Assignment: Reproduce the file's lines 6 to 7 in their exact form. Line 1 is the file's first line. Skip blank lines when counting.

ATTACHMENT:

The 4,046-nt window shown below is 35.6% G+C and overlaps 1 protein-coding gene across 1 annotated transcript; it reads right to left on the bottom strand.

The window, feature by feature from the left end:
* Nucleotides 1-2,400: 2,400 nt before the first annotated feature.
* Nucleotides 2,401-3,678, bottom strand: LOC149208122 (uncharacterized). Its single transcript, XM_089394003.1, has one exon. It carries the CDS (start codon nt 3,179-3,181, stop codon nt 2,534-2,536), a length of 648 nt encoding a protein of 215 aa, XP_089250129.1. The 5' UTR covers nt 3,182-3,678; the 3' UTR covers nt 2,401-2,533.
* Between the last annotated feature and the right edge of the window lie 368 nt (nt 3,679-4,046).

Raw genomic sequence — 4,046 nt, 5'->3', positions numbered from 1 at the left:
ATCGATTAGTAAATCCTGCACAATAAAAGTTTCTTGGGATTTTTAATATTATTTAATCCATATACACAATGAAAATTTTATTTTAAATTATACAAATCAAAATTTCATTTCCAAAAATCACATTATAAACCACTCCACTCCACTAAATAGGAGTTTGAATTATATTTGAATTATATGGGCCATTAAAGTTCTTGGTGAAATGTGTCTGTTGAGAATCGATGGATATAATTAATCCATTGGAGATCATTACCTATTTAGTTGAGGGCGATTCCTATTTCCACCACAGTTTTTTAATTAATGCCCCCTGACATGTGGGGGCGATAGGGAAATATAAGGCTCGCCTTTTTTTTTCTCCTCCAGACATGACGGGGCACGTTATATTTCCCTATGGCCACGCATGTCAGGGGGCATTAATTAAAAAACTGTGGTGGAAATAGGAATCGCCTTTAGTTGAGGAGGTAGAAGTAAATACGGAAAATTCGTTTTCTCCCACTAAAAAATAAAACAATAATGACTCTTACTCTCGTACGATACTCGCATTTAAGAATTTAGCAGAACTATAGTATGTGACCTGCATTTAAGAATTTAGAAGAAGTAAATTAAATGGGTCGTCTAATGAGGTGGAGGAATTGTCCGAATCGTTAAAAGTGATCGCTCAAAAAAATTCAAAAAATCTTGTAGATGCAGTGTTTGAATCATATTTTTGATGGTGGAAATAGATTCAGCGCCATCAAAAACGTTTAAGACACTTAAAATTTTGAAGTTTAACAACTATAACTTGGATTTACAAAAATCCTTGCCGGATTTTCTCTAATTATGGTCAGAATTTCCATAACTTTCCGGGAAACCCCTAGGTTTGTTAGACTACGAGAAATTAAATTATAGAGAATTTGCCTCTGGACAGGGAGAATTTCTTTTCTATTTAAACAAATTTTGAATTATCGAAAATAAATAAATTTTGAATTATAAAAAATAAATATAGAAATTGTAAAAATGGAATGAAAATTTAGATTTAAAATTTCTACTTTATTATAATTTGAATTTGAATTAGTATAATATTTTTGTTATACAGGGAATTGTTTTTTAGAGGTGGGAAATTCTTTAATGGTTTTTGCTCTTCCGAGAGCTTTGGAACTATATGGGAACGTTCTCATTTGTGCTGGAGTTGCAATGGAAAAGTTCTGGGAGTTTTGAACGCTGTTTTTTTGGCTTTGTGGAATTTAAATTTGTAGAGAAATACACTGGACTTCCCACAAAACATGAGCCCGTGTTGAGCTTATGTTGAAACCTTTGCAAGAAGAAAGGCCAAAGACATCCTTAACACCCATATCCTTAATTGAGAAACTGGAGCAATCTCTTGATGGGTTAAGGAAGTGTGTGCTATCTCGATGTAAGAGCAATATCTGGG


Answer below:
Raw genomic sequence — 4,046 nt, 5'->3', positions numbered from 1 at the left:
ATCGATTAGTAAATCCTGCACAATAAAAGTTTCTTGGGATTTTTAATATTATTTAATCCATATACACAATGAAAATTTTATTTTAAATTATACAAATCAAAATTTCATTTCCAAAAATCACATTATAAACCACTCCACTCCACTAAATAGGAGTTTGAATTATATTTGAATTATATGGGCCATTAAAGTTCTTGGTGAAATGTGTCTGTTGAGAATCGATGGATATAATTAATCCATTGGAGATCATTACCTATTTAGTTGAGGGCGATTCCTATTTCCACCACAGTTTTTTAATTAATGCCCCCTGACATGTGGGGGCGATAGGGAAATATAAGGCTCGCCTTTTTTTTTCTCCTCCAGACATGACGGGGCACGTTATATTTCCCTATGGCCACGCATGTCAGGGGGCATTAATTAAAAAACTGTGGTGGAAATAGGAATCGCCTTTAGTTGAGGAGGTAGAAGTAAATACGGAAAATTCGTTTTCTCCCACTAAAAAATAAAACAATAATGACTCTTACTCTCGTACGATACTCGCATTTAAGAATTTAGCAGAACTATAGTATGTGACCTGCATTTAAGAATTTAGAAGAAGTAAATTAAATGGGTCGTCTAATGAGGTGGAGGAATTGTCCGAATCGTTAAAAGTGATCGCTCAAAAAAATTCAAAAAATCTTGTAGATGCAGTGTTTGAATCATATTTTTGATGGTGGAAATAGATTCAGCGCCATCAAAAACGTTTAAGACACTTAAAATTTTGAAGTTTAACAACTATAACTTGGATTTACAAAAATCCTTGCCGGATTTTCTCTAATTATGGTCAGAATTTCCATAACTTTCCGGGAAACCCCTAGGTTTGTTAGACTACGAGAAATTAAATTATAGAGAATTTGCCTCTGGACAGGGAGAATTTCTTTTCTATTTAAACAAATTTTGAATTATCGAAAATAAATAAATTTTGAATTATAAAAAATAAATATAGAAATTGTAAAAATGGAATGAAAATTTAGATTTAAAATTTCTACTTTATTATAATTTGAATTTGAATTAGTATAATATTTTTGTTATACAGGGAATTGTTTTTTAGAGGTGGGAAATTCTTTAATGGTTTTTGCTCTTCCGAGAGCTTTGGAACTATATGGGAACGTTCTCATTTGTGCTGGAGTTGCAATGGAAAAGTTCTGGGAGTTTTGAACGCTGTTTTTTTGGCTTTGTGGAATTTAAATTTGTAGAGAAATACACTGGACTTCCCACAAAACATGAGCCCGTGTTGAGCTTATGTTGAAACCTTTGCAAGAAGAAAGGCCAAAGACATCCTTAACACCCATATCCTTAATTGAGAAACTGGAGCAATCTCTTGATGGGTTAAGGAAGTGTGTGCTATCTCGATGTAAGAGCAATATCTGGG